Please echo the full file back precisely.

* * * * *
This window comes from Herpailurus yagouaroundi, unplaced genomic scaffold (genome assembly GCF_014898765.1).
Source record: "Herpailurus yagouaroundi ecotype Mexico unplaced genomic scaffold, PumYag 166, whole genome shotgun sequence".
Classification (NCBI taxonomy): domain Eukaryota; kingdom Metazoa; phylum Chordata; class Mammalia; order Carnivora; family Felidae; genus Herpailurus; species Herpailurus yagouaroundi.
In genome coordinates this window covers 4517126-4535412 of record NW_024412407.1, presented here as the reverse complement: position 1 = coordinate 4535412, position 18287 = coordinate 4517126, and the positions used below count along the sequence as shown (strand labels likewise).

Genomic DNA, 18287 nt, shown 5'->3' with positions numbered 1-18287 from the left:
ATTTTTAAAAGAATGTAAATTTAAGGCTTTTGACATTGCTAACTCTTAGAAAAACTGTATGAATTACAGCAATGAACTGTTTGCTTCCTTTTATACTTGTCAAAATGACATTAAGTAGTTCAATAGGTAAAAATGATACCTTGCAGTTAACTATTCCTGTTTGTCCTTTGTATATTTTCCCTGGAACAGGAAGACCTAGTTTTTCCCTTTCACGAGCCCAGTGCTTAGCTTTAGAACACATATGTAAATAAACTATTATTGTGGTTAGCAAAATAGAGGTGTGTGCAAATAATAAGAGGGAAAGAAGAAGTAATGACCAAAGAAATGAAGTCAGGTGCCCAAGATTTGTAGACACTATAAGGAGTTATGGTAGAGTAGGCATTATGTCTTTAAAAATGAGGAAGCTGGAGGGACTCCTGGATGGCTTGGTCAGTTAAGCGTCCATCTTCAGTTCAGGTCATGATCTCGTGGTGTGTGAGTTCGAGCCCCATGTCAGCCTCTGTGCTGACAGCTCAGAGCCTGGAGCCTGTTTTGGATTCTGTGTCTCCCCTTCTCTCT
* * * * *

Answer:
This window comes from Herpailurus yagouaroundi, unplaced genomic scaffold (genome assembly GCF_014898765.1).
Source record: "Herpailurus yagouaroundi ecotype Mexico unplaced genomic scaffold, PumYag 166, whole genome shotgun sequence".
Classification (NCBI taxonomy): domain Eukaryota; kingdom Metazoa; phylum Chordata; class Mammalia; order Carnivora; family Felidae; genus Herpailurus; species Herpailurus yagouaroundi.
In genome coordinates this window covers 4517126-4535412 of record NW_024412407.1, presented here as the reverse complement: position 1 = coordinate 4535412, position 18287 = coordinate 4517126, and the positions used below count along the sequence as shown (strand labels likewise).

Genomic DNA, 18287 nt, shown 5'->3' with positions numbered 1-18287 from the left:
ATTTTTAAAAGAATGTAAATTTAAGGCTTTTGACATTGCTAACTCTTAGAAAAACTGTATGAATTACAGCAATGAACTGTTTGCTTCCTTTTATACTTGTCAAAATGACATTAAGTAGTTCAATAGGTAAAAATGATACCTTGCAGTTAACTATTCCTGTTTGTCCTTTGTATATTTTCCCTGGAACAGGAAGACCTAGTTTTTCCCTTTCACGAGCCCAGTGCTTAGCTTTAGAACACATATGTAAATAAACTATTATTGTGGTTAGCAAAATAGAGGTGTGTGCAAATAATAAGAGGGAAAGAAGAAGTAATGACCAAAGAAATGAAGTCAGGTGCCCAAGATTTGTAGACACTATAAGGAGTTATGGTAGAGTAGGCATTATGTCTTTAAAAATGAGGAAGCTGGAGGGACTCCTGGATGGCTTGGTCAGTTAAGCGTCCATCTTCAGTTCAGGTCATGATCTCGTGGTGTGTGAGTTCGAGCCCCATGTCAGCCTCTGTGCTGACAGCTCAGAGCCTGGAGCCTGTTTTGGATTCTGTGTCTCCCCTTCTCTCT